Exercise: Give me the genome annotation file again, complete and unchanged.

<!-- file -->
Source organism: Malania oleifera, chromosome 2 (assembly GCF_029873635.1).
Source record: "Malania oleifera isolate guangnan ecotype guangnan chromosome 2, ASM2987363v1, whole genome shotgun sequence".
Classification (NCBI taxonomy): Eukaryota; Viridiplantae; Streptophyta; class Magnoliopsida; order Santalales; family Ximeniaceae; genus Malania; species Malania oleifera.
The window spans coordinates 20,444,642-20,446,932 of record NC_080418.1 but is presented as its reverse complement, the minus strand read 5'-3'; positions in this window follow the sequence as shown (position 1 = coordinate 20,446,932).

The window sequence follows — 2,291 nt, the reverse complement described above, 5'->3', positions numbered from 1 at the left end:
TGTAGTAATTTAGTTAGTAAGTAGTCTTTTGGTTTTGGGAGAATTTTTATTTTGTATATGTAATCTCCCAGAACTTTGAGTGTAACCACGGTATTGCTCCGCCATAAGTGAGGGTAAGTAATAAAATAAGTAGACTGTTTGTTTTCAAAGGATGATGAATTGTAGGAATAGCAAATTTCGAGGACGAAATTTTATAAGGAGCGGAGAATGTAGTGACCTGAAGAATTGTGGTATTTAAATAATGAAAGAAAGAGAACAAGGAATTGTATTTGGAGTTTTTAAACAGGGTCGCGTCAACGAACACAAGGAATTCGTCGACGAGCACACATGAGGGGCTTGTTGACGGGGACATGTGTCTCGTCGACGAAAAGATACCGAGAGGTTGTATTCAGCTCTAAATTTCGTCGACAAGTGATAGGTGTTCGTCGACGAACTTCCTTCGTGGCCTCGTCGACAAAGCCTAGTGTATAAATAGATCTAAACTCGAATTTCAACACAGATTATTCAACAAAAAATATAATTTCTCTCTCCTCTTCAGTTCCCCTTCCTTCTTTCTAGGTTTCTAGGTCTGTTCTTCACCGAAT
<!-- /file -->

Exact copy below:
Source organism: Malania oleifera, chromosome 2 (assembly GCF_029873635.1).
Source record: "Malania oleifera isolate guangnan ecotype guangnan chromosome 2, ASM2987363v1, whole genome shotgun sequence".
Classification (NCBI taxonomy): Eukaryota; Viridiplantae; Streptophyta; class Magnoliopsida; order Santalales; family Ximeniaceae; genus Malania; species Malania oleifera.
The window spans coordinates 20,444,642-20,446,932 of record NC_080418.1 but is presented as its reverse complement, the minus strand read 5'-3'; positions in this window follow the sequence as shown (position 1 = coordinate 20,446,932).

The window sequence follows — 2,291 nt, the reverse complement described above, 5'->3', positions numbered from 1 at the left end:
TGTAGTAATTTAGTTAGTAAGTAGTCTTTTGGTTTTGGGAGAATTTTTATTTTGTATATGTAATCTCCCAGAACTTTGAGTGTAACCACGGTATTGCTCCGCCATAAGTGAGGGTAAGTAATAAAATAAGTAGACTGTTTGTTTTCAAAGGATGATGAATTGTAGGAATAGCAAATTTCGAGGACGAAATTTTATAAGGAGCGGAGAATGTAGTGACCTGAAGAATTGTGGTATTTAAATAATGAAAGAAAGAGAACAAGGAATTGTATTTGGAGTTTTTAAACAGGGTCGCGTCAACGAACACAAGGAATTCGTCGACGAGCACACATGAGGGGCTTGTTGACGGGGACATGTGTCTCGTCGACGAAAAGATACCGAGAGGTTGTATTCAGCTCTAAATTTCGTCGACAAGTGATAGGTGTTCGTCGACGAACTTCCTTCGTGGCCTCGTCGACAAAGCCTAGTGTATAAATAGATCTAAACTCGAATTTCAACACAGATTATTCAACAAAAAATATAATTTCTCTCTCCTCTTCAGTTCCCCTTCCTTCTTTCTAGGTTTCTAGGTCTGTTCTTCACCGAAT